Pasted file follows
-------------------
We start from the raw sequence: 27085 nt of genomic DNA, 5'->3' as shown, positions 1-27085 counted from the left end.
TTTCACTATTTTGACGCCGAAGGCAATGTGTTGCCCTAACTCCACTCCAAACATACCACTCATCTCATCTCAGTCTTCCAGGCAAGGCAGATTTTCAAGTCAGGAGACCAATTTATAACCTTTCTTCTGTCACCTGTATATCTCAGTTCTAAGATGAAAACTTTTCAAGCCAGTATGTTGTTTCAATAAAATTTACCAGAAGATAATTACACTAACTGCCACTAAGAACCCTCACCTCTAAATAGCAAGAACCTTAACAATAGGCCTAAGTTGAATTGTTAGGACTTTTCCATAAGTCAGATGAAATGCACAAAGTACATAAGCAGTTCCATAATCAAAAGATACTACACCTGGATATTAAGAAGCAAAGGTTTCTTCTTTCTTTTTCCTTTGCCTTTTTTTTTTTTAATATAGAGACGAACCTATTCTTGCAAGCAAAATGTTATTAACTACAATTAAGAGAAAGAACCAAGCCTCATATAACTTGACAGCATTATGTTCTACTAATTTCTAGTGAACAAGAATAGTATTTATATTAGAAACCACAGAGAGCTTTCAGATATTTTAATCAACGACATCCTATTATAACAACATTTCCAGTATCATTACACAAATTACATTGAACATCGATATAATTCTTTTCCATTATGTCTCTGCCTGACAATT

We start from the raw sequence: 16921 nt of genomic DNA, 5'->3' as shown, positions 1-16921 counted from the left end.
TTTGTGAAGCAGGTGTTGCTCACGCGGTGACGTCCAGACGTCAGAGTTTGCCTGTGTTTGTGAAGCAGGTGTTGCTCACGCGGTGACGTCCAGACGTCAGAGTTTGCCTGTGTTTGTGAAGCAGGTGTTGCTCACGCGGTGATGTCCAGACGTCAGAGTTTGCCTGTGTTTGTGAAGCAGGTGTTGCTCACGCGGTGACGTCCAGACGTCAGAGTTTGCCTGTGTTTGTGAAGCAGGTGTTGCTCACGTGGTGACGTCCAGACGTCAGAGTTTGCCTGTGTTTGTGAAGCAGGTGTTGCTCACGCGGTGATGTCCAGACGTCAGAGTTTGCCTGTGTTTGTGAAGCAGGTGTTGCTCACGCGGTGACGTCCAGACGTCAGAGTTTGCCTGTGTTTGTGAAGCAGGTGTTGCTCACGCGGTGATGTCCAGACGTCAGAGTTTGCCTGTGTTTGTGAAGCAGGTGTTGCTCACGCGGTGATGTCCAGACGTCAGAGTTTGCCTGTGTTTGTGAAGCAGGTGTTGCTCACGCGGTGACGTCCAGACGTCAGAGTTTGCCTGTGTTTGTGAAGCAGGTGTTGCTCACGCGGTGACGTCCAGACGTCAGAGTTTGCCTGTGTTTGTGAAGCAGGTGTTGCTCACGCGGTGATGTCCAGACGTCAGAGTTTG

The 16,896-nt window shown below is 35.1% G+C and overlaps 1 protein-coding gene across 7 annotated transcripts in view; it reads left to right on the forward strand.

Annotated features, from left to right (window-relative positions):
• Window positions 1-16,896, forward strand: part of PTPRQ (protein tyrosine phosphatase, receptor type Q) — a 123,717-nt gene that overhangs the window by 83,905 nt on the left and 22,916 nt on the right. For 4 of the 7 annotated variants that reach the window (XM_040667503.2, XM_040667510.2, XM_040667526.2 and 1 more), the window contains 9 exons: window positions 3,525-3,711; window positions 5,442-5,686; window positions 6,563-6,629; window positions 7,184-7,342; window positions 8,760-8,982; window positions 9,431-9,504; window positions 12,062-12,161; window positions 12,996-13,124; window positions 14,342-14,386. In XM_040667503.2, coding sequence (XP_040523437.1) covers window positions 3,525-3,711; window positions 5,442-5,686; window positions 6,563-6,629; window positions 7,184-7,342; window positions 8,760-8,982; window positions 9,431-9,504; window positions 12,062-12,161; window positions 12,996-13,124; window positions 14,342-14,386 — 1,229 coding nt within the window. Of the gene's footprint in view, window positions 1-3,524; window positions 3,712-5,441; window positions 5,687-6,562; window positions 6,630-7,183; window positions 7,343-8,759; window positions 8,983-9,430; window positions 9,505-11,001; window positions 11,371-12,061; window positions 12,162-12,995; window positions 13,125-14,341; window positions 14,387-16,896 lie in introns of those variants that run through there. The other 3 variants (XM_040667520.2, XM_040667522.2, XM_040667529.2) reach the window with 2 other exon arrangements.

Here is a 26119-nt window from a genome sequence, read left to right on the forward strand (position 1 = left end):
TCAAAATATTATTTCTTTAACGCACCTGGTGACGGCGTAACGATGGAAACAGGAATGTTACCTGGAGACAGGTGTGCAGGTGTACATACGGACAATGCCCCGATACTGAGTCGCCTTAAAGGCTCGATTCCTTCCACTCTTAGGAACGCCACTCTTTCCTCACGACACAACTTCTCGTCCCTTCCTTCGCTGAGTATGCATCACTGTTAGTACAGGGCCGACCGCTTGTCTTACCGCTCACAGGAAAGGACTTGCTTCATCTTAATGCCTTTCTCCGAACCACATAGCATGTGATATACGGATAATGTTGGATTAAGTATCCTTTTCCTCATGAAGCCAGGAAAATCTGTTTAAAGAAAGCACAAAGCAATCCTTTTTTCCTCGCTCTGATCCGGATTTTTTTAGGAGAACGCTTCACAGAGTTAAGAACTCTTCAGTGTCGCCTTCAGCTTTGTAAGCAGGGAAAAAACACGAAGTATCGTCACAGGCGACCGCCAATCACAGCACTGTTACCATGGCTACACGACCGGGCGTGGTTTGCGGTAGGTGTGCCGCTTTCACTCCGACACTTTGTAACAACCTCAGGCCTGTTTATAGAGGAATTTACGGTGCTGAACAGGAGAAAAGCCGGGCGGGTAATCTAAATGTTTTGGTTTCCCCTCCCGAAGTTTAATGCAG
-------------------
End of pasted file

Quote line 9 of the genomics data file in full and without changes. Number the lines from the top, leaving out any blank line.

TCAAAATATTATTTCTTTAACGCACCTGGTGACGGCGTAACGATGGAAACAGGAATGTTACCTGGAGACAGGTGTGCAGGTGTACATACGGACAATGCCCCGATACTGAGTCGCCTTAAAGGCTCGATTCCTTCCACTCTTAGGAACGCCACTCTTTCCTCACGACACAACTTCTCGTCCCTTCCTTCGCTGAGTATGCATCACTGTTAGTACAGGGCCGACCGCTTGTCTTACCGCTCACAGGAAAGGACTTGCTTCATCTTAATGCCTTTCTCCGAACCACATAGCATGTGATATACGGATAATGTTGGATTAAGTATCCTTTTCCTCATGAAGCCAGGAAAATCTGTTTAAAGAAAGCACAAAGCAATCCTTTTTTCCTCGCTCTGATCCGGATTTTTTTAGGAGAACGCTTCACAGAGTTAAGAACTCTTCAGTGTCGCCTTCAGCTTTGTAAGCAGGGAAAAAACACGAAGTATCGTCACAGGCGACCGCCAATCACAGCACTGTTACCATGGCTACACGACCGGGCGTGGTTTGCGGTAGGTGTGCCGCTTTCACTCCGACACTTTGTAACAACCTCAGGCCTGTTTATAGAGGAATTTACGGTGCTGAACAGGAGAAAAGCCGGGCGGGTAATCTAAATGTTTTGGTTTCCCCTCCCGAAGTTTAATGCAG